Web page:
This article was first published in the February/March 2019 UK edition of Accounting and Business magazine.

Q Have any IASB members ever worked at SMEs? We’re inundated with complex changes in accounting that don’t improve the understanding of performance and are onerous for companies and their accountants to implement. I’m fed up trying to make sense of accounts that are full of gibberish. Am I alone?

As a reader of accounts rather than a preparer, I value many of the disclosures that have crept in over time. But I do think disclosures could be made more useful (see also simplifying auditing standards, on page 18). Too many areas skirt around obvious questions that readers might have. And I agree there’s a dash of gibberish in there too – don’t get me started on deferred tax. So while the long-term trend has been positive, I agree there is still plenty of room for improvement.

But as you point out, user experience is just one side of the equation. From a cost-benefit perspective, are IFRS Standards overkill for smaller companies? In its quest to create near-perfect standards, has the IASB unintentionally created a monster that only the giants can afford to tackle? Business is increasingly complex, and  accounting needs to be able to handle this complexity. Whether the IASB has got the balance right is a critical question that I don’t want to brush aside.

Finally you ask if the IASB has enough input from those who understand small business. I don’t know, but in my experience, it listens to stakeholders. Maybe it’s time to knock on its door.

Q I was given a virtual reality headset for Christmas. You can play some amazing games. Couldn’t we work out a way to use technology to make accounting more interesting?

What do you have in mind? Investors walking through the labyrinth of pension notes? Or paddling in streams of cashflow? I’m a technophobe, but I’m sure there are some interesting things you could do to help visualise financial performance. If you any have suggestions, write in.

I can see a role for VR in broader corporate communication. Think of the fun of virtual plant tours – particularly if facilities are in remote locations. But before getting carried away with digital wizardry, don’t forget that such tours are useful only if the viewer feels confident they’re seeing the real thing. Imagine the kerfuffle the first time a company raises money based on some non-existent computer-generated gold mine. Assuring digital images could be a whole new line of business.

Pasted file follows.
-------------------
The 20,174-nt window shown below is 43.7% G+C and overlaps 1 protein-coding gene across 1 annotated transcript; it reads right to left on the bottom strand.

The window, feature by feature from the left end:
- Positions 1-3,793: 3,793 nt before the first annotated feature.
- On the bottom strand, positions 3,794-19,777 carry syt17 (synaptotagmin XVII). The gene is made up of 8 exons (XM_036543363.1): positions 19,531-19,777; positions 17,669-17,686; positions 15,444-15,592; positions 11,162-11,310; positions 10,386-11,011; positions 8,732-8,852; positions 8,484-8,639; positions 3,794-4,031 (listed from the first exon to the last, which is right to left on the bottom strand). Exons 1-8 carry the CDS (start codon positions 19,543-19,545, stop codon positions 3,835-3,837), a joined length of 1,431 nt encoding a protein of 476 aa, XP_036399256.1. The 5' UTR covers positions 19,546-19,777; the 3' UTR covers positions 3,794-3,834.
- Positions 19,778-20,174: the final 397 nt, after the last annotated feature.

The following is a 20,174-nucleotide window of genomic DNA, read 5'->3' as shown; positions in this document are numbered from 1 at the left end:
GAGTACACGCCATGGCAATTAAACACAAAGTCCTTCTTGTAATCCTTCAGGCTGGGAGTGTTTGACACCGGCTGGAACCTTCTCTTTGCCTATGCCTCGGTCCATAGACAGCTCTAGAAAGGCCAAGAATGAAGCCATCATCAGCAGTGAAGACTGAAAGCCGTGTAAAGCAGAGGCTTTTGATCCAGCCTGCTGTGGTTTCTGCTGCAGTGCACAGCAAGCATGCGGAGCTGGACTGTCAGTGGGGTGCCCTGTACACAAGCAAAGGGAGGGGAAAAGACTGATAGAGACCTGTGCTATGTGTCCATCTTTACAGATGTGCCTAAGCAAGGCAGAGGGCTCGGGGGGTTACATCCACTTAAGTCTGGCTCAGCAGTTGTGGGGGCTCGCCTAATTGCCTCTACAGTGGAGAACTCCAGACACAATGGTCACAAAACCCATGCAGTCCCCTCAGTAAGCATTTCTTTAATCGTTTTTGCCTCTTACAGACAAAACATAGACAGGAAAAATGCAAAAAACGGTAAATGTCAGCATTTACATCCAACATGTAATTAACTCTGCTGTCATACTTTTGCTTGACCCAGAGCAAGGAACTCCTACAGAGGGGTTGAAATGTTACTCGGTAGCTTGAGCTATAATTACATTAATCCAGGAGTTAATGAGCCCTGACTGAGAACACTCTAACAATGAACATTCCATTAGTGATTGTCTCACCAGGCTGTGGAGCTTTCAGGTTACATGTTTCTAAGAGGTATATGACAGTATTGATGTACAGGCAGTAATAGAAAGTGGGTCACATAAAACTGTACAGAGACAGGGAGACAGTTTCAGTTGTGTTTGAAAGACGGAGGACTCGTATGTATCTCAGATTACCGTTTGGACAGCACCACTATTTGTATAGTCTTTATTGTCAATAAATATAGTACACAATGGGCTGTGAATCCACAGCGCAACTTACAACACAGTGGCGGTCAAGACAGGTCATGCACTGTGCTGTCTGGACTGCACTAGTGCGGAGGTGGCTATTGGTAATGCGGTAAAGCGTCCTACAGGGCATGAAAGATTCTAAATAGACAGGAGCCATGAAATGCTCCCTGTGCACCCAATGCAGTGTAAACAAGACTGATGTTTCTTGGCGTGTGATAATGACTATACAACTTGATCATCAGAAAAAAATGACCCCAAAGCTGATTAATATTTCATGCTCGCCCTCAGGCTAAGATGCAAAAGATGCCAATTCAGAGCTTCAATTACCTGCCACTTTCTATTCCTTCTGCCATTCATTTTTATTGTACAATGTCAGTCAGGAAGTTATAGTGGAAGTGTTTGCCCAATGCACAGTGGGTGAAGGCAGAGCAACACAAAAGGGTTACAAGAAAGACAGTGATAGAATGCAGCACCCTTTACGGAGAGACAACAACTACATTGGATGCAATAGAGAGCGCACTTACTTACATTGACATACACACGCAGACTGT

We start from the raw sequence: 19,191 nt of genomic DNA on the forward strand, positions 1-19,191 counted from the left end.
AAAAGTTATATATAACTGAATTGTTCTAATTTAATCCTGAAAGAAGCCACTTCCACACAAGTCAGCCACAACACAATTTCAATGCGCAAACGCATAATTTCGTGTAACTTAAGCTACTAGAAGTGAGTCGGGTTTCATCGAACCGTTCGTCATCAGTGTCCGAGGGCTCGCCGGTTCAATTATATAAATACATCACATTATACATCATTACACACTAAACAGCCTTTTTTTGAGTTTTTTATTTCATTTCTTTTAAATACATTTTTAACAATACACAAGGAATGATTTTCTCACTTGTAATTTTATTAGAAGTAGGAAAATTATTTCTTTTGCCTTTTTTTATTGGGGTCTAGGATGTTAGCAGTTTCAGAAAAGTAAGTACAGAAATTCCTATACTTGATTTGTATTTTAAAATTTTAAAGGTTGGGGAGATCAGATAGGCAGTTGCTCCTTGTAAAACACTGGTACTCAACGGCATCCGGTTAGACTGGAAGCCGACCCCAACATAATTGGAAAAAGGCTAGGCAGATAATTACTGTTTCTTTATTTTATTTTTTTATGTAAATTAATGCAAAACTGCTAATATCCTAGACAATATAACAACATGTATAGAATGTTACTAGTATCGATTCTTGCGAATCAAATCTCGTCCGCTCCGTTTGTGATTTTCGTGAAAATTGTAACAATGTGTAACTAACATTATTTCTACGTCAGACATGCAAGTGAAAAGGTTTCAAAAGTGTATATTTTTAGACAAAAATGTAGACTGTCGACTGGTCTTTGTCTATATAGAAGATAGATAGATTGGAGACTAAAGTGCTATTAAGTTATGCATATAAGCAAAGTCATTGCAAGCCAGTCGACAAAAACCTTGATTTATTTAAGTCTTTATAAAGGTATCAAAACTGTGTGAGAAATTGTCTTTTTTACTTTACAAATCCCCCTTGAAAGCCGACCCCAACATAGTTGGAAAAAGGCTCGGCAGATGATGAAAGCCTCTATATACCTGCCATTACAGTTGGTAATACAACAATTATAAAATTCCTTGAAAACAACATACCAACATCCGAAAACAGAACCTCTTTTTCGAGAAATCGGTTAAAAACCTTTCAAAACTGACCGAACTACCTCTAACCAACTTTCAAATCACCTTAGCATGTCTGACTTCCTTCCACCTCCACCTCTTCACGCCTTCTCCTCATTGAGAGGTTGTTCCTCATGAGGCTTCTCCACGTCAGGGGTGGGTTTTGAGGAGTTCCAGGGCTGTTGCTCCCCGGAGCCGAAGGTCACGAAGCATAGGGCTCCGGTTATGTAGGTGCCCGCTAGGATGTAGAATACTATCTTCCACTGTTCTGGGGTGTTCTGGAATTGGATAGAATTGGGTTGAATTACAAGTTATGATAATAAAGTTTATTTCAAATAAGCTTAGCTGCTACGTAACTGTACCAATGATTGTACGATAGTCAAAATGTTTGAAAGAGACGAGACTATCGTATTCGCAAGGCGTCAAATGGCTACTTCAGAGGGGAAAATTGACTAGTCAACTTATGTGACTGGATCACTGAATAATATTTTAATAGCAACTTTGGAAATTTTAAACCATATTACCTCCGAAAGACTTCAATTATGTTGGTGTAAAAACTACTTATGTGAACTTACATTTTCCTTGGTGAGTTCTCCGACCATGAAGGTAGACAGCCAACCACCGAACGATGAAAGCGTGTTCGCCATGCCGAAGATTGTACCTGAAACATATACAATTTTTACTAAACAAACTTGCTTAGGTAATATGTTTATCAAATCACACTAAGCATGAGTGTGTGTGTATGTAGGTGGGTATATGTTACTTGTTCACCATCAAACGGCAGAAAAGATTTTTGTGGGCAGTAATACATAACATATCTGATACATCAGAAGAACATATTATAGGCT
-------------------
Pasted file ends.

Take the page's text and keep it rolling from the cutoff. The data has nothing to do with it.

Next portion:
Q You wrote previously about the need for emotional intelligence. How do I know if I have any?

Every day, we’re told that clever computers will steal our jobs. Last month, I mentioned Emotional quotient in a digital age – ACCA research that argues that although computers have an edge in data analysis, they’re dreadful at the emotional intelligence needed to handle a messy world.

What is emotional intelligence? The ACCA mentions five ‘competencies’, including the ability to put oneself in others’ shoes and influence behaviour. A growth mindset is also critical in an era of constant change.

And then there’s self-knowledge – ie understanding what motivates your own actions – a quest that poses its own challenges. Are people aware they’re not self-aware? This is where feedback from others kicks in. Being emotionally intelligent enough to listen to that feedback, though, is another matter.

Q My colleague works out every lunchtime but never showers afterwards. How can I tell her nicely she gives Stilton a run for its money?

Poor personal hygiene quickly becomes a serious liability. I once worked with a man who thought it appropriate to hang his sweat-infused sportswear on the radiator next to my desk. So to anyone reading this who thinks their colleagues are fine with the stale aroma of a spin class, think again!

And to the reader whose question prompted my mini rant, you aren’t doing anyone any good by suffering in silence. I suggest you start with a subtle: ‘Are the showers broken in your gym?’ If this fails, tell her gently, but make sure you tell her straight. However embarrassing, she would rather know than not.

Alison Thomas, consultant